Table of Contents

In recent years interest in hydrometallurgy, particularly in the case of in-situ leaching and solution mining has remained at a high level. There are several studies published on the development of scale-up principles. D’Andrea and Runke described research on in-situ copper leaching at the Emerald Isle Mine whose dominant copper mineral is chrysocolla. The program was directed to develop in-situ leaching methods for 200,000 tons of ore exposed in a pit bottom and also 1,500,000 tons of ore under 200 feet of overburden adjacent to the pit. Ito described the problems involved in the application of an in-place leaching technique in Japan. Ranchers Exploration published results for the in-situ copper leaching at Old Reliable (4,000,000 tons of mixed oxide-sulfide ore) and Big Mike Mine (475,000 tons of mixed ore). In each case, the effort was similar in nature, a full scale experimental trial. Lewis et al have made an economic analysis of the in-situ extraction of copper, gold and uranium. The extraction technology and economics for these metals have much in common.

Modeling is a mathematical tool that attempts to explain all phenomena in terms of the associated physics and chemistry. Modeling from first principles alone is certainly a worthy goal for the long term but is not totally realistic at the present time because of the complexity of solution mining systems and the lack of fundamental data. Attempts to relate laboratory results to field conditions has met with some degree of success. Grimes developed a penetration model to predict uranium extraction rates in underground bacterial leaching of an as blasted ore. The model is based upon the hypothesis that extraction is directly proportional to the volume of a piece of ore that is penetrated by the leaching agent, and that each piece of ore, regardless of size, has been penetrated radially from external surface to the same depth at a given leaching time. The modeling of leach dumps and in-situ systems of low grade copper sulfides has received much attention. A physicochemical model based upon the continuity equation for oxygen in spherical coordinates was developed by Bartlett and examined for leaching of copper sulfide ores. A reaction zone model introduced by Braun et al has been successfully applied to primary copper sulfide ores and more recently to secondary copper sulfides. The same type of model was applied to a kinetic study of the acid leaching of chrysocolla. A modified steady-state approximation of the continuity equation has been applied by Madsen and Wadsworth to the leaching of enriched copper sulfide ores.

The modeling of the leaching of copper oxide ores has not received as much attention as sulfide heap leaching. The acid leaching of copper oxide ores generates a vertical acid concentration gradient in the ore heap, which is not generally observed in sulfide deposits. Shafer et al have verified Roman’s model and were able to predict the leaching behavior for a relatively large scale column test on coarse ore. However, the model has limitations with respect to acid consumption predictions. More recently a diffusion model was incorporated with a maximum gradient, plug flow model to estimate acid consumption and its subsequent influence on leaching kinetics.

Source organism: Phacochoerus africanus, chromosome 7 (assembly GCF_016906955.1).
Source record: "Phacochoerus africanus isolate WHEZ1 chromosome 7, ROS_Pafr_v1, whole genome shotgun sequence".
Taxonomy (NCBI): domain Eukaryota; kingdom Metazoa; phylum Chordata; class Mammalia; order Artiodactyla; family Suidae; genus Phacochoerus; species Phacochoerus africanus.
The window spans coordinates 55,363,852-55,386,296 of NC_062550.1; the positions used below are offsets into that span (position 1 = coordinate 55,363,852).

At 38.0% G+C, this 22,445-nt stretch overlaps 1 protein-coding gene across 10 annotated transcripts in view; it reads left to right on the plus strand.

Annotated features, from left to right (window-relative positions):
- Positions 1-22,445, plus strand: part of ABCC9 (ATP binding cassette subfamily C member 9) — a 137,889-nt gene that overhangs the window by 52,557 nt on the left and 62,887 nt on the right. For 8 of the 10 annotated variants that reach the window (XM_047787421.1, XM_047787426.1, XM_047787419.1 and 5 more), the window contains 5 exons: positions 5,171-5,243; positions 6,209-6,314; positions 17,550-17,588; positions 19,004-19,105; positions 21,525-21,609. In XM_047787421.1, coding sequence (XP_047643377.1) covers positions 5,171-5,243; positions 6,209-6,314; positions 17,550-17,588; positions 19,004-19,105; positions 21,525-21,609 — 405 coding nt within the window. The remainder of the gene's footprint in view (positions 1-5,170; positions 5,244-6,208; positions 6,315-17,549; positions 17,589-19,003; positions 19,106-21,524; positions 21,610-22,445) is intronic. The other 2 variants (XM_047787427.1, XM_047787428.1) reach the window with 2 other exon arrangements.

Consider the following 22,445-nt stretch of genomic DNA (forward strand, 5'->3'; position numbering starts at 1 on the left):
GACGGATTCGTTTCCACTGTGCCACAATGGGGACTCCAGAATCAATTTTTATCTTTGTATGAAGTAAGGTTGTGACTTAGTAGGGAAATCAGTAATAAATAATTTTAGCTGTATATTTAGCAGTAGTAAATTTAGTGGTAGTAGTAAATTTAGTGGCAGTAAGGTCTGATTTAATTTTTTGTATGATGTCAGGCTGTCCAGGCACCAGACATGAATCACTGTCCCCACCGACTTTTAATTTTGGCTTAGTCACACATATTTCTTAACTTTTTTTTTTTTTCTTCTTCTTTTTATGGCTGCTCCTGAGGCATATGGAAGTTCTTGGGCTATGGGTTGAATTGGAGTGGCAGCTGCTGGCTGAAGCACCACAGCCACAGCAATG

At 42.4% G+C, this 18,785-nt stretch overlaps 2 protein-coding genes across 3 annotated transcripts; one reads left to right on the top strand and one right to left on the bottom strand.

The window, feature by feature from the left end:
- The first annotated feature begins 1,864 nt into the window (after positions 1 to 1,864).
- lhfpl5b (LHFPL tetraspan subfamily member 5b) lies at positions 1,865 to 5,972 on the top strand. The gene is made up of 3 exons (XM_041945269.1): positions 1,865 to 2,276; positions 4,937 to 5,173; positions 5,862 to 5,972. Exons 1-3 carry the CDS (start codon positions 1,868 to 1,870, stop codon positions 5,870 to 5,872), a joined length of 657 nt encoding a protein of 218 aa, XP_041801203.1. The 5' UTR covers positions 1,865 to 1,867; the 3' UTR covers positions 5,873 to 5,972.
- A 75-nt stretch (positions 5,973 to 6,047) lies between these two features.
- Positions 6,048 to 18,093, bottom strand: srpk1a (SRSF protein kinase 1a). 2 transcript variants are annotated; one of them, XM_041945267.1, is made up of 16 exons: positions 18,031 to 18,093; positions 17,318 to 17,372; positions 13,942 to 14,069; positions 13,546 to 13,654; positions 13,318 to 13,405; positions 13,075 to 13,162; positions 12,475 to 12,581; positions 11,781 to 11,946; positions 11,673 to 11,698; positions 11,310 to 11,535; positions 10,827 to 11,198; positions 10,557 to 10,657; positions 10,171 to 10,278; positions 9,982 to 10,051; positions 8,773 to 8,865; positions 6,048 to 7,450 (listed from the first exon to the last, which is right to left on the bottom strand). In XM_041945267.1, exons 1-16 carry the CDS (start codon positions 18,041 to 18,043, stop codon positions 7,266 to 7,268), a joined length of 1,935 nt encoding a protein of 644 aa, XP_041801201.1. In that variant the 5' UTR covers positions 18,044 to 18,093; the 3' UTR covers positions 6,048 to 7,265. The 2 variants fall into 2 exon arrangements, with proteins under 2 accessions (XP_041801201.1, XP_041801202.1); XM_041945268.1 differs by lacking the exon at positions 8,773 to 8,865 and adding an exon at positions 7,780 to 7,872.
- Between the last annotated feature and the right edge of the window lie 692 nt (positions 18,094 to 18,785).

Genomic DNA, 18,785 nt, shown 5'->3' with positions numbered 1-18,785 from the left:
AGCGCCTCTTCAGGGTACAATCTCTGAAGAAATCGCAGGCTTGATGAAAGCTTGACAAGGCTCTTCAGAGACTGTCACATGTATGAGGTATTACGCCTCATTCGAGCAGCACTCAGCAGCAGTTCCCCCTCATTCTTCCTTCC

The object of this work is to refine the maximum gradient model with phenomenological concepts drawn reasonably from the experimental data. A mathematical formulation is derived from a consideration of the material balance and simplified for copper oxide leaching on the basis of phenomenological concepts. The leaching behavior of the copper oxide ores is analyzed according to the semi-empirical model employed in this study. The application of the maximum gradient model is confined to laboratory results only in this study. Hopefully the analysis provides an adequate basis for extension to field in-situ conditions.

**Experimental**

The copper oxide ore used in this study was supplied by Occidental Minerals Corporation from their Cerrillos property near Santa Fe, New Mexico, and was in the form of broken core samples consisting of chunks averaging four inches in diameter. A mineralogical report indicated that the sample contained predominantly neotocite (Fe, Mn, Cu) SiO3 as blebs and specks on fracture surfaces, and brochantite CuSO4.3Cu(OH)2 was present in lesser amounts as crystals and masses on fracture surfaces, along with traces of finely disseminated copper pitch. The presence of copper in a predominantly manganese-iron precipitate was noted using emission spectroscopy. Table I summarizes the results of porosity tests and assays.

The material was crushed and screened into the size fractions used and referred to in each of the experiments. The experiments were carried out with mono-sized material in small diameter columns. Glass tubes, 4.1 cm diameter by 45 cm long and PVC tubes, 5.5 cm diameter by 122 cm long were used for the percolation leach experiments. Figure 1 illustrates the systems used in these leaching tests. Reagent grade sulfuric acid was used to make a solution of desired acidity. The solution in a reservoir was pumped into a constant head tank, which was used to guarantee a constant flow rate. The solution was distributed at the tops of the

columns with a glass wool pad. The volume of the solution collected at the bottom of the column was measured, sampled and assayed for various time intervals. At the conclusion of each experiment the ore was drained and a sample taken for total copper. A Perkin-Elmer model 305 atomic absorption spectrophotometer was used for analysis.

Batch tests were carried out using a 0.5 l round bottom flask provided with stirrer and fritted glass sampler. Approximately 25 g of ore were added to 0.3 l of solution. Agitation was not sufficient to suspend the course particles but was that needed to pump the solution freely through the bed of coarse particles resting on the flask bottom. Results indicated the agitation was sufficient to eliminate interparticle diffusion as rate limiting thus providing particle reaction kinetics for subsequent use in the general model. Solution samples of 10 cm³ were removed at regular intervals for solution analysis.